Borough byways: A study in history

January 16, 2009 at 3:43 pm Leave a comment

Even if you never think about history, it’s ever-present when you drive or walk on our local streets and major thoroughfares.

How many times have residents of the North Shore traveled Howard Avenue, with its spectacular waterfront vistas, especially at this time of year when the trees are bare? Who knows that this street has historic roots, named as a tribute to Maj. George Howard, who developed Grymes Hill in 1830?

Consider, too, Drumgoole Road on the South Shore. It commemorates Father John C. Drumgoole (1816-1888), an Irish immigrant and Catholic priest who dedicated his life to the cause of homeless and orphaned children, and founded Mount Loretto, which continues its mission until now.

There’s also Post Avenue in Port Richmond. The roots of its name go back to 1650. Capt. Adrian Post set sail from Amsterdam that spring on the sailing ship New Netherland’s Fortune, which carried 20 colonists and their agricultural tools.

Soon thereafter, Post became superintendent of the Staten Island property of his boss, Baron Van de Cappelan, a Dutchman. He survived the 1655 attack that Native Americans carried out on the settlement in Oude Dorp (Old Town), and reportedly — as a prisoner of war — – served as negotiator between the warring parties. Post eventually returned to the island with his wife, 5 children, and two servants. The family’s old estate was located near what is now Post Avenue.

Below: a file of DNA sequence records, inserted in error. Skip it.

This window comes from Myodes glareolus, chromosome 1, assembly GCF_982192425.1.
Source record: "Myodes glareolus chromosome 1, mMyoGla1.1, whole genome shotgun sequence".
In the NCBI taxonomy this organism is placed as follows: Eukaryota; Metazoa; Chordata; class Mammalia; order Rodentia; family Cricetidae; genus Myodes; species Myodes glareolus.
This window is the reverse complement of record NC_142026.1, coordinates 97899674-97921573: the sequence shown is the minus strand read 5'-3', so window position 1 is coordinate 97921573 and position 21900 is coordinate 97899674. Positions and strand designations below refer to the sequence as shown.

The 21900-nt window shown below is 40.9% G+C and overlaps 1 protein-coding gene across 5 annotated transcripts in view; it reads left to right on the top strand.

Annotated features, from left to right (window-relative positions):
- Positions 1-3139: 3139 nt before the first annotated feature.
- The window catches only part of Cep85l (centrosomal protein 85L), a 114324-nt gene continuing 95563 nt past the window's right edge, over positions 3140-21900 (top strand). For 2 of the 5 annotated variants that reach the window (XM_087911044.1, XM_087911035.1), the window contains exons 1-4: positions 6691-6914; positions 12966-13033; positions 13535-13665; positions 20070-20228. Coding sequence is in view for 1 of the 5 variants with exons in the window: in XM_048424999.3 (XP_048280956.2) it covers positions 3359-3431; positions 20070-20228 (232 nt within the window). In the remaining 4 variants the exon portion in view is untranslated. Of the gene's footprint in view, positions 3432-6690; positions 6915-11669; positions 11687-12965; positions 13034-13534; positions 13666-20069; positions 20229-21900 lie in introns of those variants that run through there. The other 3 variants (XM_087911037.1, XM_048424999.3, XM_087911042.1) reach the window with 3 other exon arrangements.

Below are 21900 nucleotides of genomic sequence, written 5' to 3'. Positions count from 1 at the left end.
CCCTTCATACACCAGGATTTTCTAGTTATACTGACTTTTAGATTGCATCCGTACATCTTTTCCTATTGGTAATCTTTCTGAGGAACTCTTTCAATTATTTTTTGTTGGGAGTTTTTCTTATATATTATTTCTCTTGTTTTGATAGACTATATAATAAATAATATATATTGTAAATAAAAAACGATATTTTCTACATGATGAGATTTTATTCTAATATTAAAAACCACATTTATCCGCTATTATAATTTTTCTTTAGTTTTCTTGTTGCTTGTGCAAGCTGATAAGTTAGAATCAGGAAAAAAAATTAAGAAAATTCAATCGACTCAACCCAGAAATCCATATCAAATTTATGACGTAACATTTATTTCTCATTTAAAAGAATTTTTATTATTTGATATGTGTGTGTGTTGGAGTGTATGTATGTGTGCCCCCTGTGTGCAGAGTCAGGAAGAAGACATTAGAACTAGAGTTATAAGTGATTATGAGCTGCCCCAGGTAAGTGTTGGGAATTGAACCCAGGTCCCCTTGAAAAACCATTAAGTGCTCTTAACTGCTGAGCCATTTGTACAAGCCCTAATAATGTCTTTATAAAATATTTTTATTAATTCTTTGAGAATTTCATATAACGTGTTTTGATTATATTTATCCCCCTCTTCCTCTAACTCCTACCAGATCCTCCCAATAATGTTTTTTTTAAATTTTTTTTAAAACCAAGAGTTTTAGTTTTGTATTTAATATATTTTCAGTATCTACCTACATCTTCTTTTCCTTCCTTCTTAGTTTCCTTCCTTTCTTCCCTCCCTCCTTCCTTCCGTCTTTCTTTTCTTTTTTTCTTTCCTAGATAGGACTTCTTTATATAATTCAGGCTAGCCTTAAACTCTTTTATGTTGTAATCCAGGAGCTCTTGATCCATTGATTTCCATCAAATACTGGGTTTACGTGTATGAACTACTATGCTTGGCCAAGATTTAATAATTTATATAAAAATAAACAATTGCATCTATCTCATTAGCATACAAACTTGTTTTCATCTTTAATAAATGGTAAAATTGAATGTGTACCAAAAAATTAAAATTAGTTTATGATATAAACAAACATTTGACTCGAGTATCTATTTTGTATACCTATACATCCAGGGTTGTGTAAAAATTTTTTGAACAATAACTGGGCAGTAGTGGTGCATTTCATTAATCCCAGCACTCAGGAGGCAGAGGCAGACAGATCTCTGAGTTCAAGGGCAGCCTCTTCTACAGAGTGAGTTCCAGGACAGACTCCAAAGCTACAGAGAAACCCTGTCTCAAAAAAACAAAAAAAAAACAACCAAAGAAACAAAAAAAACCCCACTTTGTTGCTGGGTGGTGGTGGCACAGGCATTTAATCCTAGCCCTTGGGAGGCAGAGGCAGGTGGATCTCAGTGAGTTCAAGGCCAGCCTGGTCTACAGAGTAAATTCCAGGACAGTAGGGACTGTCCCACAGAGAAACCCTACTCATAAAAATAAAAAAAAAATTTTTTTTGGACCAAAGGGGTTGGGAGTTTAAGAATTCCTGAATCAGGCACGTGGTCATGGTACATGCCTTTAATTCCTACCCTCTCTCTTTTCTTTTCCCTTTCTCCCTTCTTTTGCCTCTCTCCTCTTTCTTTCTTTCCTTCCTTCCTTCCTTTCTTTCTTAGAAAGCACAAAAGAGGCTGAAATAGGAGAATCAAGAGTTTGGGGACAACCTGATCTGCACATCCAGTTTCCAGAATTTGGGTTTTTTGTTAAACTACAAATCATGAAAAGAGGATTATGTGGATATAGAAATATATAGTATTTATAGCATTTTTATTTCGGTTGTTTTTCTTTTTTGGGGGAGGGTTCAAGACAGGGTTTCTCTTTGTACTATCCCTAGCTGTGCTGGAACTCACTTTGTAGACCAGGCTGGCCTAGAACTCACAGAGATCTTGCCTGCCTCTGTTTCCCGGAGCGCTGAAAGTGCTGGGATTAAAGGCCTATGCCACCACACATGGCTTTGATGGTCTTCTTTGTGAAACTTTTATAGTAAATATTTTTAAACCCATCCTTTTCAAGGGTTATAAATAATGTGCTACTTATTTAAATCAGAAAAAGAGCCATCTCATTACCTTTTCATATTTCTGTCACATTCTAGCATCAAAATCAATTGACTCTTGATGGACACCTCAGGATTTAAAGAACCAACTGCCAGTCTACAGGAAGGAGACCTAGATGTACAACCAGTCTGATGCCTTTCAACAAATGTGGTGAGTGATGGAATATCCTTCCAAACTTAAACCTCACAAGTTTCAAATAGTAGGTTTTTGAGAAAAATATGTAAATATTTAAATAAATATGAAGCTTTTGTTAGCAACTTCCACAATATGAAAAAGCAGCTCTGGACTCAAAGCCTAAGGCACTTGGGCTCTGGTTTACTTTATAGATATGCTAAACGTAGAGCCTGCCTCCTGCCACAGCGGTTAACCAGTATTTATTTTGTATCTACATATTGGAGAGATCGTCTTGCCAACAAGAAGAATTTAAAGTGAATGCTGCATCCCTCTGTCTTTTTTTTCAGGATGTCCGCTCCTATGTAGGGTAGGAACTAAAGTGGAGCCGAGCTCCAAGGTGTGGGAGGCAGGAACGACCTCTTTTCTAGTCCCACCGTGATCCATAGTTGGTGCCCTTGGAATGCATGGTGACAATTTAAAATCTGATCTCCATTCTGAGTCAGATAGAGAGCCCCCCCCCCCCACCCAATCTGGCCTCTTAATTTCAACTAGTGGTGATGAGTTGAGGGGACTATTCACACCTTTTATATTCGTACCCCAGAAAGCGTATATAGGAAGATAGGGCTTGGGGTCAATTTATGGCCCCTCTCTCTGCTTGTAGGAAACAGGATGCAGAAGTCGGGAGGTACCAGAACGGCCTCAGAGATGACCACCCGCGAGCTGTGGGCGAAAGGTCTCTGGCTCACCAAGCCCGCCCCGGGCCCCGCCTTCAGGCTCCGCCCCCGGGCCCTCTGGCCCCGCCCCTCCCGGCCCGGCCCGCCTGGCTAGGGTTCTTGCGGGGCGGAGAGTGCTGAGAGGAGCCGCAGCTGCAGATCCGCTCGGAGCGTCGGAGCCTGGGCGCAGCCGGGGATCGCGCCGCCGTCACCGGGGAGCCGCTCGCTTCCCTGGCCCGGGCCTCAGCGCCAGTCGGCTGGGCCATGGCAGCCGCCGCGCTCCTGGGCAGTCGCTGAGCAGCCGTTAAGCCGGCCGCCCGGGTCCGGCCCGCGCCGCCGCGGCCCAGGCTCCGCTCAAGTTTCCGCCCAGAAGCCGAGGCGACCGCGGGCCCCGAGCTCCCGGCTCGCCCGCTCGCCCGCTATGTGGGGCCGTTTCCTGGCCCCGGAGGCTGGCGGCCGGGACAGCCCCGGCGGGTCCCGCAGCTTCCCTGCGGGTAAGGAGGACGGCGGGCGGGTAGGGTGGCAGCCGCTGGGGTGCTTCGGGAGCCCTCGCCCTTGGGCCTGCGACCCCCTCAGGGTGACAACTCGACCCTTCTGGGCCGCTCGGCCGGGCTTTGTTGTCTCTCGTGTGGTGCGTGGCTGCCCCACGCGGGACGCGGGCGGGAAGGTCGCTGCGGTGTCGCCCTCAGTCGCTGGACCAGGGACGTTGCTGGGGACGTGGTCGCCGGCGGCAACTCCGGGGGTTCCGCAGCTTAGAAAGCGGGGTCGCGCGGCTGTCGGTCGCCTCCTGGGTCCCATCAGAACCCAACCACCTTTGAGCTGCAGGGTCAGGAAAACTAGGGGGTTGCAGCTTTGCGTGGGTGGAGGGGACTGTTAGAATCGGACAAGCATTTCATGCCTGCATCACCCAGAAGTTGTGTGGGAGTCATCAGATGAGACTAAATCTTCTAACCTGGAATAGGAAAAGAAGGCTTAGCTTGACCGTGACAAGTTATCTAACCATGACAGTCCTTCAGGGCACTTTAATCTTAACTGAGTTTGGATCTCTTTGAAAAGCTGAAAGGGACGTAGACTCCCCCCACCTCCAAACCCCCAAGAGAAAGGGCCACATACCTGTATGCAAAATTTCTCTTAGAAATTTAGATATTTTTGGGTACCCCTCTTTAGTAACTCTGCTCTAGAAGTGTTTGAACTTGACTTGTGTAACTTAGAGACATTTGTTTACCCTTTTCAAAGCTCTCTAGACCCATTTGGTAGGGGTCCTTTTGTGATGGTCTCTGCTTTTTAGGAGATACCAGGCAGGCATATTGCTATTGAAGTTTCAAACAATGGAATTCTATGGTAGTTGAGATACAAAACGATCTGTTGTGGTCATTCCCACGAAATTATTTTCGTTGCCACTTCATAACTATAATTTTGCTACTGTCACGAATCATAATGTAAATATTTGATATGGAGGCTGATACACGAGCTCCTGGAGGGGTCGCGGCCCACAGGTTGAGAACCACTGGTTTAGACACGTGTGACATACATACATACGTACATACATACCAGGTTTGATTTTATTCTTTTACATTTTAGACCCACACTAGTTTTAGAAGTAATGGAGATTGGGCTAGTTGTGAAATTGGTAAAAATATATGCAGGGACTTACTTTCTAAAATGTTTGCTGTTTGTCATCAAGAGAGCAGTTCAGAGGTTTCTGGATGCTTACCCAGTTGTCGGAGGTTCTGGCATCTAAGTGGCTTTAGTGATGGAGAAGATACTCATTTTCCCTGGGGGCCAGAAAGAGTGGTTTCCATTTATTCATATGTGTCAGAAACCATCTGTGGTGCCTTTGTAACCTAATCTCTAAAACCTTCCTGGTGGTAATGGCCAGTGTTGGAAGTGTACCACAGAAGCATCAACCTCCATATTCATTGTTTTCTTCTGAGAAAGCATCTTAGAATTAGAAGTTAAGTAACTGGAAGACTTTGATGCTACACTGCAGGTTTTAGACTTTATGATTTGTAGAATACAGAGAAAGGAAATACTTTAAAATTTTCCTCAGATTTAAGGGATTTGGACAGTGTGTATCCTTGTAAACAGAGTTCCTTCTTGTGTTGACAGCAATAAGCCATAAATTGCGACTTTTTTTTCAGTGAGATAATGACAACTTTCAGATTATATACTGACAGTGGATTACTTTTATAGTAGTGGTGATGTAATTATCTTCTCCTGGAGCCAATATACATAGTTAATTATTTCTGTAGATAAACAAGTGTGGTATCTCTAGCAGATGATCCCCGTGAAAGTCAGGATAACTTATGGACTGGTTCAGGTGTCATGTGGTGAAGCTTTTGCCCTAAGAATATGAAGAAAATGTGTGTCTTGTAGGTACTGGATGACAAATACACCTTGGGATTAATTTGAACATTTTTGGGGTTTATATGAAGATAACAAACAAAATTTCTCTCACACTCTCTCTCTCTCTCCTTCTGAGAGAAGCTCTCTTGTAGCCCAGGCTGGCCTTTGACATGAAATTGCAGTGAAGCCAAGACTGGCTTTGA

Signs Road, along the northern border of the William T. Davis Wildlife Refuge on the West Shore, near Bulls Head, seems like a generic name of recent vintage.

Not so.

Here’s the history: In 1741, the Bull’s Head Tavern was built on the West Shore at the intersection of the Richmond Turnpike (now Victory Boulevard) and the road from Port Richmond to New Springville, according to an 1877 history book.

“The sign which swung between two high posts in front of the small low tavern which stood on the northeast corner” featured a “fierce looking bull’s head, with very short horns and very round eyes, which looked very much like a pair of spectacles,” the historian explained.

After the American Revolution, a local tale developed about a mysterious figure that frequented the area near the tavern. He was said to be “tall and swarthy, with eyes like fire,” reported a New York Times journalist in an article published in 1916. “From human guise he passed into the shape of a dog and other forms as well. Sometimes the dog was as large as a horse, and always the eyes blazed terribly through the darkness. The road passing the tavern came to be known as Signs Road in consequence of all these superstitions,” she wrote. Fear eventually kept patrons away, and the tavern finally “passed into decay.”